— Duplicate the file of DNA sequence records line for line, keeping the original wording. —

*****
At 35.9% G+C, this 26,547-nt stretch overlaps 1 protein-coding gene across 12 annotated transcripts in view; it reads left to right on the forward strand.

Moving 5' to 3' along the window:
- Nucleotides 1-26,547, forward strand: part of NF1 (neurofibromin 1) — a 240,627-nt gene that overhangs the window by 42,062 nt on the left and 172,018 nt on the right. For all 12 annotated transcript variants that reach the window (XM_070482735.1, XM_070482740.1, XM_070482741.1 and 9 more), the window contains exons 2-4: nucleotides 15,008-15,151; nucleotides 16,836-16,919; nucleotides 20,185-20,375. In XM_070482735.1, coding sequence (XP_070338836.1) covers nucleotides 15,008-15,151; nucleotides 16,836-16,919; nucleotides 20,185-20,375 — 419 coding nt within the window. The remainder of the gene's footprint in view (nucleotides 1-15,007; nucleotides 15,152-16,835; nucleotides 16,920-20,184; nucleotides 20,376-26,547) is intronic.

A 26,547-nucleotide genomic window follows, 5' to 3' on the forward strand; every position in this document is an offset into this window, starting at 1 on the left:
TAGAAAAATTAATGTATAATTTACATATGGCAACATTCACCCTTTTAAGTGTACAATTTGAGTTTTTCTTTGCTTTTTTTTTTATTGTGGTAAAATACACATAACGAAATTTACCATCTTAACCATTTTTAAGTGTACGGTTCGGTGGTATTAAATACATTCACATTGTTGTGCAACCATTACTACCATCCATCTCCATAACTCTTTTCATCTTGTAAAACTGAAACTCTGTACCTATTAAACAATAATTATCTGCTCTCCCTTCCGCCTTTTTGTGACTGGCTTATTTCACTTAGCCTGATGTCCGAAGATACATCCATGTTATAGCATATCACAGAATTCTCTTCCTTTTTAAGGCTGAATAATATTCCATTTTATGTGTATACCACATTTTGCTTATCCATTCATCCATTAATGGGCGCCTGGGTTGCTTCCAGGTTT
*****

At 35.9% G+C, this 26,547-nt stretch overlaps 1 protein-coding gene across 12 annotated transcripts in view; it reads left to right on the forward strand.

Moving 5' to 3' along the window:
- Nucleotides 1-26,547, forward strand: part of NF1 (neurofibromin 1) — a 240,627-nt gene that overhangs the window by 42,062 nt on the left and 172,018 nt on the right. For all 12 annotated transcript variants that reach the window (XM_070482735.1, XM_070482740.1, XM_070482741.1 and 9 more), the window contains exons 2-4: nucleotides 15,008-15,151; nucleotides 16,836-16,919; nucleotides 20,185-20,375. In XM_070482735.1, coding sequence (XP_070338836.1) covers nucleotides 15,008-15,151; nucleotides 16,836-16,919; nucleotides 20,185-20,375 — 419 coding nt within the window. The remainder of the gene's footprint in view (nucleotides 1-15,007; nucleotides 15,152-16,835; nucleotides 16,920-20,184; nucleotides 20,376-26,547) is intronic.

A 26,547-nucleotide genomic window follows, 5' to 3' on the forward strand; every position in this document is an offset into this window, starting at 1 on the left:
TAGAAAAATTAATGTATAATTTACATATGGCAACATTCACCCTTTTAAGTGTACAATTTGAGTTTTTCTTTGCTTTTTTTTTTATTGTGGTAAAATACACATAACGAAATTTACCATCTTAACCATTTTTAAGTGTACGGTTCGGTGGTATTAAATACATTCACATTGTTGTGCAACCATTACTACCATCCATCTCCATAACTCTTTTCATCTTGTAAAACTGAAACTCTGTACCTATTAAACAATAATTATCTGCTCTCCCTTCCGCCTTTTTGTGACTGGCTTATTTCACTTAGCCTGATGTCCGAAGATACATCCATGTTATAGCATATCACAGAATTCTCTTCCTTTTTAAGGCTGAATAATATTCCATTTTATGTGTATACCACATTTTGCTTATCCATTCATCCATTAATGGGCGCCTGGGTTGCTTCCAGGTTT